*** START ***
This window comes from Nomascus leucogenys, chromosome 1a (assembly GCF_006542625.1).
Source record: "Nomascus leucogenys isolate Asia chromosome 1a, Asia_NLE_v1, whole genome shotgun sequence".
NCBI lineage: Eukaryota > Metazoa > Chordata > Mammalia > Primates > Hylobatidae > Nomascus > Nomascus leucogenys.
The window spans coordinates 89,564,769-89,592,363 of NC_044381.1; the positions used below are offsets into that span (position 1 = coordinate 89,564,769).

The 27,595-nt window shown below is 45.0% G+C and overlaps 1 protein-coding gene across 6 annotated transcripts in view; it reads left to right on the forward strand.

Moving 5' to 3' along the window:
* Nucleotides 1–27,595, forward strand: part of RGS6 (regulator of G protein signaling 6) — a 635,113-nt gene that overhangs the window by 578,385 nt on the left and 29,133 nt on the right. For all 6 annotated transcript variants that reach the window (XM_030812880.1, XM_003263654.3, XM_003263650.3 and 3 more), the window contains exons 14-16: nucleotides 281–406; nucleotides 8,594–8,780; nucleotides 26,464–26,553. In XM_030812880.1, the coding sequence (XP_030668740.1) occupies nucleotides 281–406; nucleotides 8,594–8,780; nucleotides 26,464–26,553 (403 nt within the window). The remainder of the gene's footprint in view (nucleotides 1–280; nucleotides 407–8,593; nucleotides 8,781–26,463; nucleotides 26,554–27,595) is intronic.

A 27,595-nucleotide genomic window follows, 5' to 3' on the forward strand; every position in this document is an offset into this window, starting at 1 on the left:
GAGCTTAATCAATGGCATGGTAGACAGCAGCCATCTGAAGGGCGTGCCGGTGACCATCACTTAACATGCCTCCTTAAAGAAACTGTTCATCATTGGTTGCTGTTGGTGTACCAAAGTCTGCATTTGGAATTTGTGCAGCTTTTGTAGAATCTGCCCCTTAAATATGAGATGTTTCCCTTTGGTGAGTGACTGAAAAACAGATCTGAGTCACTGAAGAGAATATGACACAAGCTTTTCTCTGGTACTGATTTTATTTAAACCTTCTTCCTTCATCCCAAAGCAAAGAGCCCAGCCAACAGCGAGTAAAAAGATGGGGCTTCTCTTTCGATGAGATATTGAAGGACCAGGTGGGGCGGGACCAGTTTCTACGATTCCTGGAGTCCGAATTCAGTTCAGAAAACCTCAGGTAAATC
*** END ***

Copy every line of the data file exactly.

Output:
This window comes from Nomascus leucogenys, chromosome 1a (assembly GCF_006542625.1).
Source record: "Nomascus leucogenys isolate Asia chromosome 1a, Asia_NLE_v1, whole genome shotgun sequence".
NCBI lineage: Eukaryota > Metazoa > Chordata > Mammalia > Primates > Hylobatidae > Nomascus > Nomascus leucogenys.
The window spans coordinates 89,564,769-89,592,363 of NC_044381.1; the positions used below are offsets into that span (position 1 = coordinate 89,564,769).

The 27,595-nt window shown below is 45.0% G+C and overlaps 1 protein-coding gene across 6 annotated transcripts in view; it reads left to right on the forward strand.

Moving 5' to 3' along the window:
* Nucleotides 1–27,595, forward strand: part of RGS6 (regulator of G protein signaling 6) — a 635,113-nt gene that overhangs the window by 578,385 nt on the left and 29,133 nt on the right. For all 6 annotated transcript variants that reach the window (XM_030812880.1, XM_003263654.3, XM_003263650.3 and 3 more), the window contains exons 14-16: nucleotides 281–406; nucleotides 8,594–8,780; nucleotides 26,464–26,553. In XM_030812880.1, the coding sequence (XP_030668740.1) occupies nucleotides 281–406; nucleotides 8,594–8,780; nucleotides 26,464–26,553 (403 nt within the window). The remainder of the gene's footprint in view (nucleotides 1–280; nucleotides 407–8,593; nucleotides 8,781–26,463; nucleotides 26,554–27,595) is intronic.

A 27,595-nucleotide genomic window follows, 5' to 3' on the forward strand; every position in this document is an offset into this window, starting at 1 on the left:
GAGCTTAATCAATGGCATGGTAGACAGCAGCCATCTGAAGGGCGTGCCGGTGACCATCACTTAACATGCCTCCTTAAAGAAACTGTTCATCATTGGTTGCTGTTGGTGTACCAAAGTCTGCATTTGGAATTTGTGCAGCTTTTGTAGAATCTGCCCCTTAAATATGAGATGTTTCCCTTTGGTGAGTGACTGAAAAACAGATCTGAGTCACTGAAGAGAATATGACACAAGCTTTTCTCTGGTACTGATTTTATTTAAACCTTCTTCCTTCATCCCAAAGCAAAGAGCCCAGCCAACAGCGAGTAAAAAGATGGGGCTTCTCTTTCGATGAGATATTGAAGGACCAGGTGGGGCGGGACCAGTTTCTACGATTCCTGGAGTCCGAATTCAGTTCAGAAAACCTCAGGTAAATC